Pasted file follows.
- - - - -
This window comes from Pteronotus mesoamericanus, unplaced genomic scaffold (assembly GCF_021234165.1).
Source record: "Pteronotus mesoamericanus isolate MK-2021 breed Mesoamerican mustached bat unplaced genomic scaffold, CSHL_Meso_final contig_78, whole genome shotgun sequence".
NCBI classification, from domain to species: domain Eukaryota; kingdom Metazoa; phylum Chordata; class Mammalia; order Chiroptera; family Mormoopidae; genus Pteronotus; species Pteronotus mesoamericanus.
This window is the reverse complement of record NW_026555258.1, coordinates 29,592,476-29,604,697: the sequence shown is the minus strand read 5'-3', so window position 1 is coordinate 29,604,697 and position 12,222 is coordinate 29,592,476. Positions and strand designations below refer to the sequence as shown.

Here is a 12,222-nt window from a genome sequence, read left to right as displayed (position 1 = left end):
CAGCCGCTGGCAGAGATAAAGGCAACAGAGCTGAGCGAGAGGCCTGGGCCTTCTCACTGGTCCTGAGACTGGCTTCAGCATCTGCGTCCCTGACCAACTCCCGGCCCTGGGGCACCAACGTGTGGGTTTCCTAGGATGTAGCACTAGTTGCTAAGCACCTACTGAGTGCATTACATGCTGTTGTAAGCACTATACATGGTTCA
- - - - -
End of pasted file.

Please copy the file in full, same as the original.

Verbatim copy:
This window comes from Pteronotus mesoamericanus, unplaced genomic scaffold (assembly GCF_021234165.1).
Source record: "Pteronotus mesoamericanus isolate MK-2021 breed Mesoamerican mustached bat unplaced genomic scaffold, CSHL_Meso_final contig_78, whole genome shotgun sequence".
NCBI classification, from domain to species: domain Eukaryota; kingdom Metazoa; phylum Chordata; class Mammalia; order Chiroptera; family Mormoopidae; genus Pteronotus; species Pteronotus mesoamericanus.
This window is the reverse complement of record NW_026555258.1, coordinates 29,592,476-29,604,697: the sequence shown is the minus strand read 5'-3', so window position 1 is coordinate 29,604,697 and position 12,222 is coordinate 29,592,476. Positions and strand designations below refer to the sequence as shown.

Here is a 12,222-nt window from a genome sequence, read left to right as displayed (position 1 = left end):
CAGCCGCTGGCAGAGATAAAGGCAACAGAGCTGAGCGAGAGGCCTGGGCCTTCTCACTGGTCCTGAGACTGGCTTCAGCATCTGCGTCCCTGACCAACTCCCGGCCCTGGGGCACCAACGTGTGGGTTTCCTAGGATGTAGCACTAGTTGCTAAGCACCTACTGAGTGCATTACATGCTGTTGTAAGCACTATACATGGTTCA